Researchers from the University of Waterloo Center for Automotive Research (WatCAR) in Canada are modifying a Lincoln MKZ Hybrid to autonomous drive-by-wire operation. The research platform, dubbed “Autonomoose” is equipped with a full suite of radar, sonar, lidar, inertial and vision sensors; NVIDIA DRIVE PX 2 AI platform (earlier post) to run a complete autonomous driving system, integrating sensor fusion, path planning, and motion control software; and a custom autonomy software stack being developed at Waterloo as part of the research.
Recently, the Autonomoose autonomously drove a crew of Ontario Ministry of Transportation officials to the podium of a launch event to introduce the first car approved to hit the roads under the province’s automated vehicle pilot program.
Operating at 24 trillion deep learning operations per second, DRIVE PX 2 enables Autonomoose to navigate Ontario’s city streets and highways, even in inclement weather.
The WatCAR research team has Autonomoose operating at level 2 autonomy, where the driver must be prepared to take over from the system in the event it fails to respond to a situation properly. Over the duration of the research program, they will advance the automation through level 3—where drivers can turn their attention away in certain environments, such as freeways—and ultimately reach level 4, where the automated system can control the car under most all circumstances.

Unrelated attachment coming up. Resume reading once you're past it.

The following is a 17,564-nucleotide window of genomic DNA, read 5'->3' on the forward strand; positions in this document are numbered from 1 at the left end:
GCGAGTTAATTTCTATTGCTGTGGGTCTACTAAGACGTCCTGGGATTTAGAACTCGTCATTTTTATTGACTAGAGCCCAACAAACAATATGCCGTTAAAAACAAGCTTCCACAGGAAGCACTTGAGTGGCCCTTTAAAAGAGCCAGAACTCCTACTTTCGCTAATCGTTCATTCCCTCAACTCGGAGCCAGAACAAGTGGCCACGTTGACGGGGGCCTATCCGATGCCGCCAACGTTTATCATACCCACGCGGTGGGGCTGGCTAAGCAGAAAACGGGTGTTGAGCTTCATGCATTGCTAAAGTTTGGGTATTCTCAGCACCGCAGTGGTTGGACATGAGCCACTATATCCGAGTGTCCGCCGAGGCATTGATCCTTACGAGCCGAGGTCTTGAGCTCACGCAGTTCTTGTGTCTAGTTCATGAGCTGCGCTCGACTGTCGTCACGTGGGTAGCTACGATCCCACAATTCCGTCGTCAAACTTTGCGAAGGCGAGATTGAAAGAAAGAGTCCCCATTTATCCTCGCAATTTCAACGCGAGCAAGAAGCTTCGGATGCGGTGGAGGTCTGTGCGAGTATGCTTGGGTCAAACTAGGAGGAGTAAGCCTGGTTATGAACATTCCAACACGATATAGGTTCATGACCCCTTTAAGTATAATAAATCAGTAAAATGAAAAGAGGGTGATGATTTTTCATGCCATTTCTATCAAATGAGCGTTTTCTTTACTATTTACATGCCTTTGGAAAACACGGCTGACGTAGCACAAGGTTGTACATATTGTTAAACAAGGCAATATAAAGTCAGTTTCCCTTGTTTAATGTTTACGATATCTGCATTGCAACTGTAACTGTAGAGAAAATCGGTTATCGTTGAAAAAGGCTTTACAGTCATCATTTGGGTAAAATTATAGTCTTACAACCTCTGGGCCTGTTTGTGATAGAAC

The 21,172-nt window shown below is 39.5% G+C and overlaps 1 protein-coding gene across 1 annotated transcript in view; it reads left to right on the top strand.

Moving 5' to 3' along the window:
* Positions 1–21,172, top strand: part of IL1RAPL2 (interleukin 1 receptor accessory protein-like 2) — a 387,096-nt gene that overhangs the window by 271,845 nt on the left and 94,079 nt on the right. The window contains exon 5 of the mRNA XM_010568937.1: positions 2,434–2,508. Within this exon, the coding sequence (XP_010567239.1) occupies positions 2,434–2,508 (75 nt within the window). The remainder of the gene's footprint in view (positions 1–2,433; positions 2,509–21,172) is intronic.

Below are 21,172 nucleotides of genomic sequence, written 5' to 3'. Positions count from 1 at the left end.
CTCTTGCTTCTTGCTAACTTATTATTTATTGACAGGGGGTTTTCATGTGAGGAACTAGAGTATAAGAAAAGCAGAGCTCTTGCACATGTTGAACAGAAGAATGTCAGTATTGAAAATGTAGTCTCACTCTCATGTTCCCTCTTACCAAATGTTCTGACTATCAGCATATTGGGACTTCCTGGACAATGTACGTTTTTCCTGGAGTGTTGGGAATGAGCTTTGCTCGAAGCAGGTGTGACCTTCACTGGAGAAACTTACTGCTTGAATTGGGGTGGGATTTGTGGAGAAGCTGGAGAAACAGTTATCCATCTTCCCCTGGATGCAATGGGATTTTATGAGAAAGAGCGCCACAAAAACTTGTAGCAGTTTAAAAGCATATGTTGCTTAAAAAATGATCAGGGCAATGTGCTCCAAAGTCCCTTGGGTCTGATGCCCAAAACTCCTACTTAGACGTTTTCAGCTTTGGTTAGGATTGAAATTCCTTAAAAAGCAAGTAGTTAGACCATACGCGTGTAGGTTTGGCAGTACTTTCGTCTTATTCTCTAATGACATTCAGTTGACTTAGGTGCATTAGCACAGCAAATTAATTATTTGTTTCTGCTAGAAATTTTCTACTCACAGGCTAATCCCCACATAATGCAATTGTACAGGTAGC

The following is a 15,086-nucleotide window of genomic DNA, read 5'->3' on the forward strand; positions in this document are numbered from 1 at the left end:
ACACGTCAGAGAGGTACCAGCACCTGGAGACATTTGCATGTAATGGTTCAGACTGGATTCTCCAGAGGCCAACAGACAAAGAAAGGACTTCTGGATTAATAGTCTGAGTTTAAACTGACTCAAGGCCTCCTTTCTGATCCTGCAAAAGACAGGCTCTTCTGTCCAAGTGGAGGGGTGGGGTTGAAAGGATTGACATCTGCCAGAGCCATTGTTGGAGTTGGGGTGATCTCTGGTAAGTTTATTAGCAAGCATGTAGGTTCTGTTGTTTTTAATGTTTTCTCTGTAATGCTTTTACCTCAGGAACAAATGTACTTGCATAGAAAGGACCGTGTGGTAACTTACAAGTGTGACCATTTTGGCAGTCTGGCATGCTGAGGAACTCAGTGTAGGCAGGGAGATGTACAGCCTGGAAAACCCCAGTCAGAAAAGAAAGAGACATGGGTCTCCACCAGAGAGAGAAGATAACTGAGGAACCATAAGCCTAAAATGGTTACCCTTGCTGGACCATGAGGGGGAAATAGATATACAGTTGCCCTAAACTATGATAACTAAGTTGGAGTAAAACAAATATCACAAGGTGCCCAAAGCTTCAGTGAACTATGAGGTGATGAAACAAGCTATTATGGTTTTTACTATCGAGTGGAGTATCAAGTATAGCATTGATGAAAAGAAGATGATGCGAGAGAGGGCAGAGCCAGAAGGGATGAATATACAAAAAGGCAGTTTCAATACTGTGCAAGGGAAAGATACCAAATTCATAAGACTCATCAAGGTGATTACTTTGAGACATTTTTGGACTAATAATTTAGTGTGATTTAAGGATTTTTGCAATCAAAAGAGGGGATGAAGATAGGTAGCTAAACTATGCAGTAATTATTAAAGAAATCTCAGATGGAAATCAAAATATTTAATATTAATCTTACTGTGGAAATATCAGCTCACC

|Picture: WatCAR. Click to enlarge.|
Ontario is the first province in Canada to create a pilot program to test automated vehicles on its roads. WatCAR was the first applicant and the first approved participant to test a vehicle on public roads. Public road testing of Autonomoose in both ideal and adverse weather conditions will begin early next year.
The province places no restriction on where these test vehicles can be driven—an advantage compared to most programs around the world, which restrict driving to certain areas of cities or highways.
Canada’s Natural Sciences and Engineering Research Council (NSERC) provided initial research funding for Autonomoose. Nine professors are involved from the Faculty of Engineering and Faculty of Mathematics. Specific projects include:
Simultaneous localization and mapping (SLAM) in all weather conditions.
Autonomous maneuvers under extreme conditions.
Power-management controllers for autonomous driving.
Feature-oriented engineering (FOE). Autonomous driving requires a multitude of distinct behaviors, called features (e.g. Lane Changing, Self-Parking). Feature-oriented engineering (FOE) promotes independent development of the features and ultimately feature interactions (FIs). FIs are a fundamental challenge in FOE.
Optimize self-driving for fuel efficiency and reduced emissions.
Runtime monitoring and reconfiguration infrastructure for autonomous driving.
Fault-tolerant electric/electronic (E/E) architectures for autonomous vehicles.
Functional safety for software and components of autonomous vehicle systems.